The September issue of Prevention magazine inaccurately headlines the story “4 Ways Coffee Cures.” There’s no solid proof that coffee cures anything — unless some of you cure bacon with java, which I don’t want to know about.
What the story (below) did was to try to present a cute little graphic summary of observational studies that show a statistical association between increasing coffee consumption and fewer early deaths, fewer deaths from heart attack, fewer cases of dementia, and fewer cases of type 2 diabetes.
But such observational studies (they actually never cite the source — I’m just giving them the benefit of the doubt that they’re citing observational studies) CAN’T establish cause and effect, therefore it’s inaccurate for the story to use terms like “cure,” “protective,” and “lowers (or reduces or slashes) your risk.” Besides being inaccurate, such stories fail to educate readers. They mislead.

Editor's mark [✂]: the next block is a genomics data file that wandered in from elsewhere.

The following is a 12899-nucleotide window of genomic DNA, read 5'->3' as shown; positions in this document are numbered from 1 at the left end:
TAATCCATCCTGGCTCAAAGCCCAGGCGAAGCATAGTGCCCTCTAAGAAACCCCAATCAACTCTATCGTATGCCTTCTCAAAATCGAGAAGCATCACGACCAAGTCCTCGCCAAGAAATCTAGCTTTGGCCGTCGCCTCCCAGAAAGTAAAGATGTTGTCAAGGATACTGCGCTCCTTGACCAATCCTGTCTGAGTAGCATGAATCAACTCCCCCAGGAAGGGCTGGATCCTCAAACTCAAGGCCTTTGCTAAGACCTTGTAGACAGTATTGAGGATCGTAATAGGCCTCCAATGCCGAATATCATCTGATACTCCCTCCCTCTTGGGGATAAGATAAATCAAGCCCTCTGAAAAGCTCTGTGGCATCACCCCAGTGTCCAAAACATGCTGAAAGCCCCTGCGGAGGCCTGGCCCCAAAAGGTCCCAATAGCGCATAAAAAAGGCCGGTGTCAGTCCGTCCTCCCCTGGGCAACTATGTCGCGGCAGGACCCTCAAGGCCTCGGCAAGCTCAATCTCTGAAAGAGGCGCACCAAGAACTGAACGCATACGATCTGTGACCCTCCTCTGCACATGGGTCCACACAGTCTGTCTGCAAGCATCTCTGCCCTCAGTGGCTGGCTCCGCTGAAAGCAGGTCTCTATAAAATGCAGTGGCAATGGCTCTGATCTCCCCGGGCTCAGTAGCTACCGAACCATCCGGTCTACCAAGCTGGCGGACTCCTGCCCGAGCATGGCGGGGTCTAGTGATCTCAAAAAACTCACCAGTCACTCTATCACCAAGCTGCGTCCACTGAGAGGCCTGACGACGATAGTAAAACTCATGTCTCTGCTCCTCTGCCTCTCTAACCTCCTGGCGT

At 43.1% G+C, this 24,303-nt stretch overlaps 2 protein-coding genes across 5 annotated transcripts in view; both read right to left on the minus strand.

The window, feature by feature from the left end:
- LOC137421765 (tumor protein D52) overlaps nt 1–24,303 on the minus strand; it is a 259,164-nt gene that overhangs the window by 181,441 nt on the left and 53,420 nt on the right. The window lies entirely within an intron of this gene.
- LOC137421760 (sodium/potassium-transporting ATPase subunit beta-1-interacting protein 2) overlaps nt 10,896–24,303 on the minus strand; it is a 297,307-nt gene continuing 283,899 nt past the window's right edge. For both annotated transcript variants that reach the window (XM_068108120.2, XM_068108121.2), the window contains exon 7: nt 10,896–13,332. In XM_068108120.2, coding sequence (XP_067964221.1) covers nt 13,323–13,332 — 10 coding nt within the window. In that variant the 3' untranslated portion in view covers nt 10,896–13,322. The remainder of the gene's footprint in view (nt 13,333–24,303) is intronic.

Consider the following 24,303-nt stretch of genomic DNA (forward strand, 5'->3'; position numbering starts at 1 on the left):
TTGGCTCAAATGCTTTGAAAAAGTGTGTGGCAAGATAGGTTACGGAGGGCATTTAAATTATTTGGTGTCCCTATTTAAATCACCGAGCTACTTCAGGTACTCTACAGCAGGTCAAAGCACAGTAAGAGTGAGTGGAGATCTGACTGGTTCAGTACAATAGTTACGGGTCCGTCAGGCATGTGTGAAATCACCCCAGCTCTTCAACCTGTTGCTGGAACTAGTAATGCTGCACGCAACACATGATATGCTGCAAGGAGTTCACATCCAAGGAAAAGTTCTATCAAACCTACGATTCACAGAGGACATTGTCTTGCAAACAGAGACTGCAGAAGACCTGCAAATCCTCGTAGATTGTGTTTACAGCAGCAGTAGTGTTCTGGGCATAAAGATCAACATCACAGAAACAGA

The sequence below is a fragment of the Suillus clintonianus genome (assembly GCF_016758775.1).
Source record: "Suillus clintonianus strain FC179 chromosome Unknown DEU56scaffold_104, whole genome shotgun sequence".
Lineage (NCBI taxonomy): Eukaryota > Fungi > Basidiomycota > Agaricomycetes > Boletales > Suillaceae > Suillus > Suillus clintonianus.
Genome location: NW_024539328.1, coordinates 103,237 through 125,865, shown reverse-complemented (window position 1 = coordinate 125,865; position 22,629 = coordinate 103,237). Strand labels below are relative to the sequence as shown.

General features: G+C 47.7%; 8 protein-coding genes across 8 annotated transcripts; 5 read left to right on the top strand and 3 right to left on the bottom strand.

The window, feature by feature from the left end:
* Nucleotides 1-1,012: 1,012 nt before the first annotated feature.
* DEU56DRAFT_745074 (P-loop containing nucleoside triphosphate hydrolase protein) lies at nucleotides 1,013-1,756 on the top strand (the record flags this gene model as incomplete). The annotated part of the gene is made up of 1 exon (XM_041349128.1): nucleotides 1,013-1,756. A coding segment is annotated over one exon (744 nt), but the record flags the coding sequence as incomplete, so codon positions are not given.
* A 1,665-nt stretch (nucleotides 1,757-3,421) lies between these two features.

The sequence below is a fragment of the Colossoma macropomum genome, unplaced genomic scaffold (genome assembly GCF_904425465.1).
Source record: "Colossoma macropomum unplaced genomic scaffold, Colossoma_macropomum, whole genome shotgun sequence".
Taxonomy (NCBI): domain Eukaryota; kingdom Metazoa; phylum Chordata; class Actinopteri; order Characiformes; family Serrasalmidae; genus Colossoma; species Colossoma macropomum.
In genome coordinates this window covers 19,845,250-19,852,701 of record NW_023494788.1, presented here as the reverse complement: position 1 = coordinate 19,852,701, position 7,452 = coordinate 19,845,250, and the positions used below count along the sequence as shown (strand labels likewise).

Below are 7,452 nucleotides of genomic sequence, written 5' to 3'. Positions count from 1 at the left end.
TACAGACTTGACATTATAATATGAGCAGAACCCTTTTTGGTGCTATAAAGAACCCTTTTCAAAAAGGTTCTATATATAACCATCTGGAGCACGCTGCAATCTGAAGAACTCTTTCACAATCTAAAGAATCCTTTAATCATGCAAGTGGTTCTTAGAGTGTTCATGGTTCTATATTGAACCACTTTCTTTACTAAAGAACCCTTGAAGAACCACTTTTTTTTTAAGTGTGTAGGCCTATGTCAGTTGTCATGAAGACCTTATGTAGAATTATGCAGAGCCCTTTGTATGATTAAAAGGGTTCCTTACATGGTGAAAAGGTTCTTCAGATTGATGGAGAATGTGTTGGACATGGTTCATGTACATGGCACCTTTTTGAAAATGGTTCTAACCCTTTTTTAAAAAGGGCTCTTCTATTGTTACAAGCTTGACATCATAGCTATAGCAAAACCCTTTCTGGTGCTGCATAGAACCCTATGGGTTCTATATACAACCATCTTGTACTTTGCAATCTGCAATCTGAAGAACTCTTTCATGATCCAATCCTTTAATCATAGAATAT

We ask the editors of Prevention to read and understand our guide “Does the Language Fit the Evidence? Association versus Causation.”
*This blog post was originally published at Gary Schwitzer's HealthNewsReview Blog*